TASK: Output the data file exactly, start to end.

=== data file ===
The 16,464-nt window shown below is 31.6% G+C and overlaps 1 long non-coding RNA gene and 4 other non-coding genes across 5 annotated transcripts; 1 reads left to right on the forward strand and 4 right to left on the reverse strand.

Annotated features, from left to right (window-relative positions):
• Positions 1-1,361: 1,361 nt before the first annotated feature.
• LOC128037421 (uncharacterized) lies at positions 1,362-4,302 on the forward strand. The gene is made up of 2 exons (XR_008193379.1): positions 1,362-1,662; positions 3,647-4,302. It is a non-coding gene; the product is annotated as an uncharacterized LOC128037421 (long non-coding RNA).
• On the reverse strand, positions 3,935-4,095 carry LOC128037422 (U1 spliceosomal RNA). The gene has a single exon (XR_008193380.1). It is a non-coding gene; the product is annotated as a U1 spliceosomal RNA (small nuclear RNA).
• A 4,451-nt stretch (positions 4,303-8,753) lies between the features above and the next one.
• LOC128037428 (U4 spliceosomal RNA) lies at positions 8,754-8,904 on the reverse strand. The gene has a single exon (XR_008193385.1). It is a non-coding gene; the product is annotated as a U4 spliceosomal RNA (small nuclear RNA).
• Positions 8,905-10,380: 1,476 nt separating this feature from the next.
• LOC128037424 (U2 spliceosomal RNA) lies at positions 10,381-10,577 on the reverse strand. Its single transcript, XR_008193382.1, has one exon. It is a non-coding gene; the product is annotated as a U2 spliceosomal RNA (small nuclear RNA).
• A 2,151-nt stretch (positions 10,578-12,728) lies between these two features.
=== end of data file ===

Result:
The 16,464-nt window shown below is 31.6% G+C and overlaps 1 long non-coding RNA gene and 4 other non-coding genes across 5 annotated transcripts; 1 reads left to right on the forward strand and 4 right to left on the reverse strand.

Annotated features, from left to right (window-relative positions):
• Positions 1-1,361: 1,361 nt before the first annotated feature.
• LOC128037421 (uncharacterized) lies at positions 1,362-4,302 on the forward strand. The gene is made up of 2 exons (XR_008193379.1): positions 1,362-1,662; positions 3,647-4,302. It is a non-coding gene; the product is annotated as an uncharacterized LOC128037421 (long non-coding RNA).
• On the reverse strand, positions 3,935-4,095 carry LOC128037422 (U1 spliceosomal RNA). The gene has a single exon (XR_008193380.1). It is a non-coding gene; the product is annotated as a U1 spliceosomal RNA (small nuclear RNA).
• A 4,451-nt stretch (positions 4,303-8,753) lies between the features above and the next one.
• LOC128037428 (U4 spliceosomal RNA) lies at positions 8,754-8,904 on the reverse strand. The gene has a single exon (XR_008193385.1). It is a non-coding gene; the product is annotated as a U4 spliceosomal RNA (small nuclear RNA).
• Positions 8,905-10,380: 1,476 nt separating this feature from the next.
• LOC128037424 (U2 spliceosomal RNA) lies at positions 10,381-10,577 on the reverse strand. Its single transcript, XR_008193382.1, has one exon. It is a non-coding gene; the product is annotated as a U2 spliceosomal RNA (small nuclear RNA).
• A 2,151-nt stretch (positions 10,578-12,728) lies between these two features.